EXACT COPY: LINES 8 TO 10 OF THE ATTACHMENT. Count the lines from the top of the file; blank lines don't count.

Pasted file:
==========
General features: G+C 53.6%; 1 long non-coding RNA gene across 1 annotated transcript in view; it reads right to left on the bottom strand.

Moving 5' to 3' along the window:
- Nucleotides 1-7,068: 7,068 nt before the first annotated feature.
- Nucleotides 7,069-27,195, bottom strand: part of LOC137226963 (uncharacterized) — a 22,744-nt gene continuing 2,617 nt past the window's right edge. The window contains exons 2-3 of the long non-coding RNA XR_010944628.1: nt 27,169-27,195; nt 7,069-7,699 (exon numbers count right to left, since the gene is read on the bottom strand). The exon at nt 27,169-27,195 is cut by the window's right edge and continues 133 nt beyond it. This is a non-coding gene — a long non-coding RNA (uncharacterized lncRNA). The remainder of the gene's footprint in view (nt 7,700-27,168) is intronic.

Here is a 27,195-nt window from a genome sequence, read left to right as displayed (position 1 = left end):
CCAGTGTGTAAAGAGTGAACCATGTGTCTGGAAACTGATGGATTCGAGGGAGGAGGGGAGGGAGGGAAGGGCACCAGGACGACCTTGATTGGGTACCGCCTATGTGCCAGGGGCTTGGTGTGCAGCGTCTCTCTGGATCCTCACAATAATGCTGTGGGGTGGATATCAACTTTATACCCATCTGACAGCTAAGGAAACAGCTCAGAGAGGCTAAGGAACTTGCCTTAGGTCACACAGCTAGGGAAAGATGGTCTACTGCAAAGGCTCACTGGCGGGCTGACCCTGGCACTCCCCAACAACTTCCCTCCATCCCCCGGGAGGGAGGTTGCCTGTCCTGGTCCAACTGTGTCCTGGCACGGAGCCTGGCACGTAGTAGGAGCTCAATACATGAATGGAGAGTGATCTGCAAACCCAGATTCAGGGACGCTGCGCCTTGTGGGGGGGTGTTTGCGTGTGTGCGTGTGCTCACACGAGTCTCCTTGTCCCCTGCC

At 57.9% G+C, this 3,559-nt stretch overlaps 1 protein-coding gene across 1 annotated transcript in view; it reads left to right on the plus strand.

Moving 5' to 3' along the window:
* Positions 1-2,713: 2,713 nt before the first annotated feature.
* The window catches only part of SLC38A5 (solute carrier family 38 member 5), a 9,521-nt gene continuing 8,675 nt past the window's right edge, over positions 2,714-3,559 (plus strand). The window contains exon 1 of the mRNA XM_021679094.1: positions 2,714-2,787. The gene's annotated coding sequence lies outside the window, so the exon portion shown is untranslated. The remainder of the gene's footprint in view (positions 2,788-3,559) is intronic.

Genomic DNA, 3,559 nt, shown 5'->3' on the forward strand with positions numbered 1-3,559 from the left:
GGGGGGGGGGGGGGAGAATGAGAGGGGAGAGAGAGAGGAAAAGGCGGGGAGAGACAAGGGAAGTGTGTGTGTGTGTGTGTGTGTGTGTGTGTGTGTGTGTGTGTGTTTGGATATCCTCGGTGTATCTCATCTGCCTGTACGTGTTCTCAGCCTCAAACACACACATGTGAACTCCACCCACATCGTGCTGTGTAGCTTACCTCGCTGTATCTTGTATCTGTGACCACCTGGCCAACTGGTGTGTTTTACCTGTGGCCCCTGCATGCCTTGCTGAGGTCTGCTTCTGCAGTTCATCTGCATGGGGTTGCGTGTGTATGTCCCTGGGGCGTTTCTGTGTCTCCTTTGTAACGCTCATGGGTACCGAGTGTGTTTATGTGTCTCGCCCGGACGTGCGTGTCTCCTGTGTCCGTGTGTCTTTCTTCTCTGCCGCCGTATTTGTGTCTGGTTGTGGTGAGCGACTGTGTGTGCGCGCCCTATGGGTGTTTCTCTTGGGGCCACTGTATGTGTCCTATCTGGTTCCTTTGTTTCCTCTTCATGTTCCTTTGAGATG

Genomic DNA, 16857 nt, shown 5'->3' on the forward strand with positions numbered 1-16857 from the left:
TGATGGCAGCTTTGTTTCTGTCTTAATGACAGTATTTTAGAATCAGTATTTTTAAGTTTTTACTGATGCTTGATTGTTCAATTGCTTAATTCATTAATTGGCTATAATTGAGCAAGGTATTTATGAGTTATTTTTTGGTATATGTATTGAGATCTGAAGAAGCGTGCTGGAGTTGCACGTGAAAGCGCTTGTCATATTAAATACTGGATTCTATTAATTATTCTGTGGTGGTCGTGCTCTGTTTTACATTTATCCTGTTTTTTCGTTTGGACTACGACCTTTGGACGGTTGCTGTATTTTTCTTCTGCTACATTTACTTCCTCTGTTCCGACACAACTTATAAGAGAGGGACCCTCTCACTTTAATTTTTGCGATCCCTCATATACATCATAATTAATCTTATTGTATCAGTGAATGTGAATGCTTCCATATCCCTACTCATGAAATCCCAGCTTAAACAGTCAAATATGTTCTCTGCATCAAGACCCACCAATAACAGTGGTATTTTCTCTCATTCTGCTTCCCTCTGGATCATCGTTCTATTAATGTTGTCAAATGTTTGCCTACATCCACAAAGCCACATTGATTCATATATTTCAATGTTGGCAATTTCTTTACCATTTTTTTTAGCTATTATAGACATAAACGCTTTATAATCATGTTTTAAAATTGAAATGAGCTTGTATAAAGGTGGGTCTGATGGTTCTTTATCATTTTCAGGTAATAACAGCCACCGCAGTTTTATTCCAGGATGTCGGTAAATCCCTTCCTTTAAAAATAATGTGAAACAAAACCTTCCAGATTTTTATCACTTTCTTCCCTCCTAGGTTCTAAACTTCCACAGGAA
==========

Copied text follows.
Moving 5' to 3' along the window:
* Positions 1-2,713: 2,713 nt before the first annotated feature.
* The window catches only part of SLC38A5 (solute carrier family 38 member 5), a 9,521-nt gene continuing 8,675 nt past the window's right edge, over positions 2,714-3,559 (plus strand). The window contains exon 1 of the mRNA XM_021679094.1: positions 2,714-2,787. The gene's annotated coding sequence lies outside the window, so the exon portion shown is untranslated. The remainder of the gene's footprint in view (positions 2,788-3,559) is intronic.